When establishing a fleet, many businesspeople think of things like the cost of vehicles, maintenance and drivers. Fuel, however, is usually the largest ongoing expense involved in trucking. Whether the vehicles make short runs around town or are driven across the country, simply keeping them running eats up a huge amount of budget. What can be done to keep these costs in check?
The first thing you can do is look at driving habits. Even though the maximum legal highway speed is 65 or over in most places, it’s a good idea to have drivers stick to a maximum of 55 when it’s safe to do so. This can cut fuel costs by 10-15 percent. Making a company-wide speed limit can be a huge cost saver right off the bat.
Idling is another big cause of fuel waste in fleets. A surprising number of drivers will just leave a truck or car running as they eat lunch. Instruct drivers to turn the vehicle off if they make an off-road stop and expect to be idling longer than 30 seconds. This is a bigger issue than it may seem – after installing fleet tracking equipment, one company found drivers who routinely let their trucks idle for up to 40 minutes!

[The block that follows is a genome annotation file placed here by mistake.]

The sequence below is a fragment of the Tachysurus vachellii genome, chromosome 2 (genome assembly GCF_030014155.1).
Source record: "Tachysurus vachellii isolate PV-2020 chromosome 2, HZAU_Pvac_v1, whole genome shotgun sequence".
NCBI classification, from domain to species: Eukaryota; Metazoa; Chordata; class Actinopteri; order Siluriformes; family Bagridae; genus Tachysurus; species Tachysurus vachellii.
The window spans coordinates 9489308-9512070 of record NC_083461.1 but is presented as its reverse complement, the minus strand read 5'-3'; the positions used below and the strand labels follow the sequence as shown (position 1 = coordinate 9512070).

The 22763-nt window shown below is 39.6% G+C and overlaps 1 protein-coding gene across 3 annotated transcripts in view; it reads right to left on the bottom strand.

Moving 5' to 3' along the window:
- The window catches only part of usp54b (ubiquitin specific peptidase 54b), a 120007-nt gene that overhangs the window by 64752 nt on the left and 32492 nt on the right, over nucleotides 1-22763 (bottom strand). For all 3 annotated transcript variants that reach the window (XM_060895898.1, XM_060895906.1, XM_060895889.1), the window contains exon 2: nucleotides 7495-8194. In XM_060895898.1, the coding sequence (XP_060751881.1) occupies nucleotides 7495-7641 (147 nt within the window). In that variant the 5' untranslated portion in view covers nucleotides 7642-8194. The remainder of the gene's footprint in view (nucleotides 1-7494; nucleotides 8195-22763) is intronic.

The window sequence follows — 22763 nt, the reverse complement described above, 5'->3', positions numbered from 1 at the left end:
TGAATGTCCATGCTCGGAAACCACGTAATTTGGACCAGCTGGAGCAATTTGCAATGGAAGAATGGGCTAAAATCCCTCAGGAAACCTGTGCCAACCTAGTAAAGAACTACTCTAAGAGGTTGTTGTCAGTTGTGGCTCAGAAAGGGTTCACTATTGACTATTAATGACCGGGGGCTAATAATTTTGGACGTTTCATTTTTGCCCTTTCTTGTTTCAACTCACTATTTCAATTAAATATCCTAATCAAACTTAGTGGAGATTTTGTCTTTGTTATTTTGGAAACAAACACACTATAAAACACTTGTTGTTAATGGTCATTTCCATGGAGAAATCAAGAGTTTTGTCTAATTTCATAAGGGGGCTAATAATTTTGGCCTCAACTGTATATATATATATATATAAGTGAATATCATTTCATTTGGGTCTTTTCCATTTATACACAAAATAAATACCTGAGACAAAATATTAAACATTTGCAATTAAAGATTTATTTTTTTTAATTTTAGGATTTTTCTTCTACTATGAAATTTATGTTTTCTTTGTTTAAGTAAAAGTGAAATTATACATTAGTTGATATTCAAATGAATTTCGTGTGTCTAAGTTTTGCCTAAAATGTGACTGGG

Getting lost is a big problem for drivers who have to deliver to stops that aren’t on a fixed route. If they call a customer for directions, the person they speak to may not realize they need special truck routes and just tell them to take the roads they use to get to work. This results in lost time and confusion as the truck driver is left looking for a legal route on his own. Even if the driver can call his dispatcher, it still wastes extra time.
To avoid the problems associated with getting lost, install in-cab navigation systems. Such systems are good for far more than big rigs. They are great additions to service trucks, local delivery vehicles and any other car or truck used to reach “last mile” destinations.
Fleet maintenance is another big part of fuel management. Simply checking the tires, air filters and other common parts will help ensure that vehicles are running at peak efficiency. Another surprising tip is to keep the windows closed at highway speeds. When driving over 50 mph, a vehicle will experience aerodynamic drag that will force the engine to work harder and use more fuel.
When implementing fuel management practices, remember that common sense goes a long way. Also, be sure to prioritize safety. A slow truck uses less fuel, but that only counts if it doesn’t get rammed by faster traffic. By looking at practices with a logical eye, you’ll be able to find solutions that are both safe and effective.
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